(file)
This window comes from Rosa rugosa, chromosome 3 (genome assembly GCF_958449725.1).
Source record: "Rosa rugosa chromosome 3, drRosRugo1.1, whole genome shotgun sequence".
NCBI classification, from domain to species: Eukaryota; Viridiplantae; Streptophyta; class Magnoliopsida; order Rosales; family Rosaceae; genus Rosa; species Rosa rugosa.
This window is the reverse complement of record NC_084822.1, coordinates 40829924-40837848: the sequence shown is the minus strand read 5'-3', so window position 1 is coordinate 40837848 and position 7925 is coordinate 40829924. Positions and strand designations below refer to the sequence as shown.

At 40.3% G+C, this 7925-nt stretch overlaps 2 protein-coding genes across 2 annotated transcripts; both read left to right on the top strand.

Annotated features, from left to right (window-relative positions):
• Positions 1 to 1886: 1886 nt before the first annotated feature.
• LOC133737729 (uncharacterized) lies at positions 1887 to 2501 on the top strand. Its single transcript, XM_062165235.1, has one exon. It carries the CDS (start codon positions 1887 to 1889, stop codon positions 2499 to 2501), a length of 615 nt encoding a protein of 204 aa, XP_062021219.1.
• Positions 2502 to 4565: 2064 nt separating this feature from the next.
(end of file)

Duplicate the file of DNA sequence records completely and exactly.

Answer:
This window comes from Rosa rugosa, chromosome 3 (genome assembly GCF_958449725.1).
Source record: "Rosa rugosa chromosome 3, drRosRugo1.1, whole genome shotgun sequence".
NCBI classification, from domain to species: Eukaryota; Viridiplantae; Streptophyta; class Magnoliopsida; order Rosales; family Rosaceae; genus Rosa; species Rosa rugosa.
This window is the reverse complement of record NC_084822.1, coordinates 40829924-40837848: the sequence shown is the minus strand read 5'-3', so window position 1 is coordinate 40837848 and position 7925 is coordinate 40829924. Positions and strand designations below refer to the sequence as shown.

At 40.3% G+C, this 7925-nt stretch overlaps 2 protein-coding genes across 2 annotated transcripts; both read left to right on the top strand.

Annotated features, from left to right (window-relative positions):
• Positions 1 to 1886: 1886 nt before the first annotated feature.
• LOC133737729 (uncharacterized) lies at positions 1887 to 2501 on the top strand. Its single transcript, XM_062165235.1, has one exon. It carries the CDS (start codon positions 1887 to 1889, stop codon positions 2499 to 2501), a length of 615 nt encoding a protein of 204 aa, XP_062021219.1.
• Positions 2502 to 4565: 2064 nt separating this feature from the next.